Why Bakich always put Clemson on 'pedestal' of baseball coaching jobs

Why Bakich always put Clemson on 'pedestal' of baseball coaching jobs


Why Bakich always put Clemson on 'pedestal' of baseball coaching jobs


Erik Bakich needed less than seven seconds to utter how he really feels about the job he’s walking into.

Asked during his introductory press conference what his level of excitement was when athletic director Graham Neff first called him about the possibility of replacing Monte Lee as Clemson’s baseball coach, Bakich said, on a scale of 1-10, it was “level 10 for sure.” The next sentence out of Bakich’s mouth was even more complimentary of the Tigers’ program, one he’d worked for two decades earlier as an assistant under Hall of Famer Jack Leggett.

“I’ve always put Clemson on the pedestal,” Bakich said. “Very grateful for the opportunity I had here and feel like I wouldn’t be here today without that opportunity 20 years ago.”

Bakich spent the previous 10 season as the head coach at Michigan, where he took the Wolverines to the College World Series in 2019. Prior to that, he resurrected the program at Maryland after spending seven seasons as an assistant under Tim Corbin at Vanderbilt, an SEC powerhouse.

But coaching all started for Bakich in 2002 at Clemson, where he joined Corbin and Kevin O’Sullivan, now the coach at Florida, on Leggett’s star-studded staff. Just two years removed from his days as a player at East Carolina, Bakich helped tutor the national player of the year, Khalil Greene, as Clemson went 54-17 and advanced to the College World Series in his only season as Leggett’s assistant.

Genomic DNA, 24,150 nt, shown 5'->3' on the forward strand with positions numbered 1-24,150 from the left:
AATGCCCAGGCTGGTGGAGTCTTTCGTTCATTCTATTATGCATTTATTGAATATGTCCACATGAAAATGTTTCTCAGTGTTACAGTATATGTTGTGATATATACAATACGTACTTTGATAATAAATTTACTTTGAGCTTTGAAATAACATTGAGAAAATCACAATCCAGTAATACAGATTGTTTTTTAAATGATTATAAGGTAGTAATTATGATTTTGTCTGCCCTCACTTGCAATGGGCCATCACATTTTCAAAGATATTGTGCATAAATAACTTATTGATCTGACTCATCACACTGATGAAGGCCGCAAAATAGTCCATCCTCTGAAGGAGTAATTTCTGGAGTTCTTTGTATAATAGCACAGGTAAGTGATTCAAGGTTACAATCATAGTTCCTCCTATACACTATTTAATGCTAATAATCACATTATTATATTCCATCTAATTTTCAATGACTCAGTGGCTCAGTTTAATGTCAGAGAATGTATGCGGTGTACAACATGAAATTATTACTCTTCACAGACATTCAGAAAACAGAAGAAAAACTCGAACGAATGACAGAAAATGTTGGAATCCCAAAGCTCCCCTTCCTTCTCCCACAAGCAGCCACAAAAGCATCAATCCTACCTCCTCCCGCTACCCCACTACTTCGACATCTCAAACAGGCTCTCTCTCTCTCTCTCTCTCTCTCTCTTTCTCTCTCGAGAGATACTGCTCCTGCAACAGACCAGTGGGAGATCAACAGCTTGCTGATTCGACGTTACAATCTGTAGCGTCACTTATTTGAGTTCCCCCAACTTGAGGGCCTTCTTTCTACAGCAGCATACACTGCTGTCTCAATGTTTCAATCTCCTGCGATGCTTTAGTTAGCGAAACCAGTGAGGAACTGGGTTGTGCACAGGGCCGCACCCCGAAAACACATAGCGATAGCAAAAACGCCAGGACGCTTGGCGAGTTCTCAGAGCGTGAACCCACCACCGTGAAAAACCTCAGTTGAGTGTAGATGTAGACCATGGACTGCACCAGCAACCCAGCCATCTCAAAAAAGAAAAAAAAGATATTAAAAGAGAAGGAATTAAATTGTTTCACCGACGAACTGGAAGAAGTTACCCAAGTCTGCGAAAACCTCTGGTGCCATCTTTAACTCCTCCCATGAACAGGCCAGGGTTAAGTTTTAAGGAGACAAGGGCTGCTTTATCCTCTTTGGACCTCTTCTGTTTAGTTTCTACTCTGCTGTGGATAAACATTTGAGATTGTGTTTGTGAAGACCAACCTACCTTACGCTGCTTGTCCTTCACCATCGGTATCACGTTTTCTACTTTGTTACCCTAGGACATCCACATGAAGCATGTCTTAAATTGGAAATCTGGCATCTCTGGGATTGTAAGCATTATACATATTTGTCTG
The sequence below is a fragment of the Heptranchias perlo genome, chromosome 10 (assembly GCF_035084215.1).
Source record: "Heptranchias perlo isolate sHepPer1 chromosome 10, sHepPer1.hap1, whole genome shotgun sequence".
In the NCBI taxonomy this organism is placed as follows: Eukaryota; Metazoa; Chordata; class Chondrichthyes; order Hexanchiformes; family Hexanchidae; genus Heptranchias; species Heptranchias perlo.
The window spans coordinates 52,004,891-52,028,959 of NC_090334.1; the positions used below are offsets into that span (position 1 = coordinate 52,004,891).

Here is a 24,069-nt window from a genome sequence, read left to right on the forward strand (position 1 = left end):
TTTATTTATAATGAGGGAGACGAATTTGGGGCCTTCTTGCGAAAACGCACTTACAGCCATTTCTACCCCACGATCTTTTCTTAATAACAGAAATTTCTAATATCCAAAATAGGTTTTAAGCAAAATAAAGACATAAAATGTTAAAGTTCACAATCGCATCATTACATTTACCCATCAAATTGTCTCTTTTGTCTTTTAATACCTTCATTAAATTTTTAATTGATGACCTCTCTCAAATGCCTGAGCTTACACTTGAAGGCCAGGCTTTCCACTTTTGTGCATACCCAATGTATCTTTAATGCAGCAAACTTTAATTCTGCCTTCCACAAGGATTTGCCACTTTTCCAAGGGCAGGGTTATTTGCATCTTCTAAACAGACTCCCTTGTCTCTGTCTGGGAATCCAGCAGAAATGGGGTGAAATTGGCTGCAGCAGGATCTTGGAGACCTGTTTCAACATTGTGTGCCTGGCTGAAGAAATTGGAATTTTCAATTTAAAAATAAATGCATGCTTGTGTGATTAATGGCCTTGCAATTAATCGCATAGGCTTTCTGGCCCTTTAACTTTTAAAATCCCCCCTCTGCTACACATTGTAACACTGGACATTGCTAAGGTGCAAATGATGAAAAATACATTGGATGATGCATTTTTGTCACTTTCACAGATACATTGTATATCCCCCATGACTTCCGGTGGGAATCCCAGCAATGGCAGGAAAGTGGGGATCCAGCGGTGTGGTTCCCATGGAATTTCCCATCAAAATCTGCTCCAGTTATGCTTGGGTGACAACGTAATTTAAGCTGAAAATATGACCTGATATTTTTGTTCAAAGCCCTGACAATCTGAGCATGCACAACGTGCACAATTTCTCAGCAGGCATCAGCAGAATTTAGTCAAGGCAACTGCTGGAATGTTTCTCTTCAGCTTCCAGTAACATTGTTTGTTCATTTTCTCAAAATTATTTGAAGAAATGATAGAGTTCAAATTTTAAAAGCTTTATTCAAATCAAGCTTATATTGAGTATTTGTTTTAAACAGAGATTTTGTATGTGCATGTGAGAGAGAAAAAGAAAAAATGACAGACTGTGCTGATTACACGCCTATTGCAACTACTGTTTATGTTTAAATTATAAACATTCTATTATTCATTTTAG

That kind of successful introduction to the profession left an indelible mark on him.

“Your first year coaching, it’s like, ‘Oh yeah, we’ll just win 54 games, be No. 1 in the country and go to Omaha.’ That’s just how you do it,” Bakich said. “For me, it was a lot of times drinking from the fire hose, being a sponge and taking it all in.

“I will forever be thankful and grateful for not only being on staff with those guys but the fact that Coach Corbin, Coach O’Sullivan and myself shared a single office every single day. You want to talk about accelerating the learning curve, that was it. So it’s all of those things fortified by our team success and still maintaining contact and relationships with those guys.”

Bakich is tasked with trying to get Clemson back to the point where it’s meeting those expectations. The Tigers, who are coming off back-to-back NCAA Tournament misses, haven’t been to the College World Series since 2010.



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